David Ortiz Living In The Shadow of Big Papi
Let's get right to it. David Ortiz was pinch hit for during a critical moment in the eighth inning against the Blue Jays Tuesday night. The bases were loaded in a 1-1 game. The man once honored as "The greatest clutch hitter in Red Sox History" (complete with a plaque) was asked to take a seat, while Mike Lowell stood in his spot. The same Mike Lowell who was traded in the off-season but sent back after Texas didn't like what they saw in his physical.
It was a long and sad walk back to the bench for Big Papi. He watched Lowell walk on four pitches; the result was the go-ahead, game winning RBI. Ortiz will sit out the Wednesday game against Toronto. So is this it?
Certainly Ortiz will get more starts so he isn't going anywhere... but what about Big Papi - the legend living (and dying) in David Ortiz's big frame? Is he gone? A mere mortal?
Ortiz was larger than life in his prime. His performance in the 2004 playoffs will never be forgotten.In or out of Boston, and no one should overlook the fact that he single-handedly brought the Red Sox out of the gutter against the Yankees. This, following the walk-off, series winning homerun against the Angels in the American League Division Series, was quite a start to the love affair with one of the friendliest faces in all of baseball.
Sure, he started in 2003 and he was lovable then too, but in 2004 he made "The Jump." Slowly but surely his batting average has dipped over the past seven years. However, he averaged 37 home runs a season (peaking in 2006 with 54) and about 118 RBIs (peaking with 148 in 2005).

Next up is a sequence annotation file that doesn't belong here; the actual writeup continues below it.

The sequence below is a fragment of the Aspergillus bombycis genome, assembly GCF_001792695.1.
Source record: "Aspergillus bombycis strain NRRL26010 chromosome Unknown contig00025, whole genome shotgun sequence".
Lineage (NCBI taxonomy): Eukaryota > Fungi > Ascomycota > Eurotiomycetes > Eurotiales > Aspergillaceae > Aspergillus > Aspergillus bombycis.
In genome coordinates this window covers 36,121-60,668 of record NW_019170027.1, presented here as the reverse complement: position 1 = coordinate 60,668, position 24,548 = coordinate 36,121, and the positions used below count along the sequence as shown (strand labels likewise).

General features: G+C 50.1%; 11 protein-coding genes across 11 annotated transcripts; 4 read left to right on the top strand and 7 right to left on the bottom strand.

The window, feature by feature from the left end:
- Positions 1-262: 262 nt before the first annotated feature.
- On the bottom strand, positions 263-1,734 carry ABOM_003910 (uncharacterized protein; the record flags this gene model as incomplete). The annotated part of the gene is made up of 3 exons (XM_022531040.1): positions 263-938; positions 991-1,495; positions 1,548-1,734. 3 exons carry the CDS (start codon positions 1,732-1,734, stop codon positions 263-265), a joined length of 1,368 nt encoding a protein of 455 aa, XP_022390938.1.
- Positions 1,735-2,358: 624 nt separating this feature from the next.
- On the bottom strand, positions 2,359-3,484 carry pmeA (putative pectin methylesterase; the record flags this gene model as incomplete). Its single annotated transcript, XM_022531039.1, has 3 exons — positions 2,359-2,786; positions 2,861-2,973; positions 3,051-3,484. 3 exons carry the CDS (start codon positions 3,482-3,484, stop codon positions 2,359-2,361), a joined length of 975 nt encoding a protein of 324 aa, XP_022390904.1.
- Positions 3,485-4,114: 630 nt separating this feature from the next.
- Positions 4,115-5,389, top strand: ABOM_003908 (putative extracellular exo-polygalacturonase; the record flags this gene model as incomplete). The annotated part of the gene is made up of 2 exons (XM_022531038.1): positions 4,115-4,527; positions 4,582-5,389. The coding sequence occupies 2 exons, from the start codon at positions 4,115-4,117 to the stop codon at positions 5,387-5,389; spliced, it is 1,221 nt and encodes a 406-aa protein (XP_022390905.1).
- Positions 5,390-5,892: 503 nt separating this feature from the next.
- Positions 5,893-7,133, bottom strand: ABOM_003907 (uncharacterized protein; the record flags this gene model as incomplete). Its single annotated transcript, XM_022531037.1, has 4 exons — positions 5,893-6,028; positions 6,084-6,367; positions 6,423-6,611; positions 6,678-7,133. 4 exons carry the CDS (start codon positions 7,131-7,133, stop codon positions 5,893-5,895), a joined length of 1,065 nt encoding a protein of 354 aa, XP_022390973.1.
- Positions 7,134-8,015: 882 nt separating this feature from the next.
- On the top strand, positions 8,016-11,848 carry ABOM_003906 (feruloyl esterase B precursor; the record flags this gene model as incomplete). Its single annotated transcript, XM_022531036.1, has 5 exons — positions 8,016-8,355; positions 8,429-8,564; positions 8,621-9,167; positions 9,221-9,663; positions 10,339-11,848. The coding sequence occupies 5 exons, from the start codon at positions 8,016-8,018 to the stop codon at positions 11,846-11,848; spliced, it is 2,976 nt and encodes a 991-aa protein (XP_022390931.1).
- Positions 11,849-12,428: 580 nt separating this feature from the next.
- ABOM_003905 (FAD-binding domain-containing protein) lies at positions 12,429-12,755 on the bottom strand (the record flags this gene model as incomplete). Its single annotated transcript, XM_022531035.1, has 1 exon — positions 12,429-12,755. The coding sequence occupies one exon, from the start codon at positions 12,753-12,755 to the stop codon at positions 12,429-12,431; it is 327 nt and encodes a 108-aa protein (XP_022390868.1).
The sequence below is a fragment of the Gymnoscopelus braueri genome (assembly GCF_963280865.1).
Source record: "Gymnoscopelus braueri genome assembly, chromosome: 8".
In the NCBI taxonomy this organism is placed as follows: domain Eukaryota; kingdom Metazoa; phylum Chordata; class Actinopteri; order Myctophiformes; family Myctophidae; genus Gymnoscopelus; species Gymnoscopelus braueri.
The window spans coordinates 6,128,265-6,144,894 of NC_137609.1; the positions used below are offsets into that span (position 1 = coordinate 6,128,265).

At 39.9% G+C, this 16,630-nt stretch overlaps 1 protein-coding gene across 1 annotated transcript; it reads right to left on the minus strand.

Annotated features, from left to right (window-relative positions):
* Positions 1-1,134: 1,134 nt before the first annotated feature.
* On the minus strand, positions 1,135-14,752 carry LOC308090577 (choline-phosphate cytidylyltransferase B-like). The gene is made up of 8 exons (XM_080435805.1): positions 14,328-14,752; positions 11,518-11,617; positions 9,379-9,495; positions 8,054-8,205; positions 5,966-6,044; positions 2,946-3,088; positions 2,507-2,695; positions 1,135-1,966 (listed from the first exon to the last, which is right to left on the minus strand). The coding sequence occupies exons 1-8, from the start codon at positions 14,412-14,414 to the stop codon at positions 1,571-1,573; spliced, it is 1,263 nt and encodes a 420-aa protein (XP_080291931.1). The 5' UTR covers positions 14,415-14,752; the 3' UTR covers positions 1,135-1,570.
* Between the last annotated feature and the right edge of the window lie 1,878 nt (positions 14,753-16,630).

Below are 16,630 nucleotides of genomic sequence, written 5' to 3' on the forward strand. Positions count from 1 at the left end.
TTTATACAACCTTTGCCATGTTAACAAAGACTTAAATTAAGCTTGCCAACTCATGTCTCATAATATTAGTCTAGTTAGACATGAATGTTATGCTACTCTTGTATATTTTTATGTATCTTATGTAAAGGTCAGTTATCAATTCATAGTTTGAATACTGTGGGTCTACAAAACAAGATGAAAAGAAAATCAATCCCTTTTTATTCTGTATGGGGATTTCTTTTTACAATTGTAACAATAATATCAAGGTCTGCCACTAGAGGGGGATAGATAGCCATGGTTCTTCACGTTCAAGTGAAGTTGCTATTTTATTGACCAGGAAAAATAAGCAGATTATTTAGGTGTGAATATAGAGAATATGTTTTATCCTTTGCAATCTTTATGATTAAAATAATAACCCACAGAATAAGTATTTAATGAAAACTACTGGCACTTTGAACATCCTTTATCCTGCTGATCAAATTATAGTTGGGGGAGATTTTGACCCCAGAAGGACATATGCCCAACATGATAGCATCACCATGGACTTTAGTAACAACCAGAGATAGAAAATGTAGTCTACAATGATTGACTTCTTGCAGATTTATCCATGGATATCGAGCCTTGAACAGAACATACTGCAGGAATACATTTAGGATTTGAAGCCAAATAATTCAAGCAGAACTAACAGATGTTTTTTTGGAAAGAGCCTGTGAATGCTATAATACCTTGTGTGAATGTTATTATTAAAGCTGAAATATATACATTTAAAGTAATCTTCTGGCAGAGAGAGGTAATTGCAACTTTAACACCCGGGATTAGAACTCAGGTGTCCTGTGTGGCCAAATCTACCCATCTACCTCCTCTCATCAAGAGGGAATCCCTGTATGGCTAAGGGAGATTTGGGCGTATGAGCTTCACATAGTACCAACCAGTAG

These numbers would be welcomed by any team. So why does it feel like Big Papi has lost his mojo? Well, other than having the highest strikeout total of his career last year (134) and having a terrible start to the season, there is also the Thing That Cannot Be Spoken that hung over his head last year, (rhymes with "Sir Norman's Entrancement Rugs").
So that doesn't help. But above all, I think the fans just expect a Roy Hobbs moment everytime he walks to the plate, puts one leg outside the box, bat between his legs, the rhymic spit-clap-clap, and gets in that ever so slight crouch.
It hasn't happened in a long, long time. And now, Terry Francona (a player's manager if there ever was one) may have stopped believing in the magic of Big Papi. We may see a lot more David Ortiz the DH this year, but a lot less of the fabled Big Papi.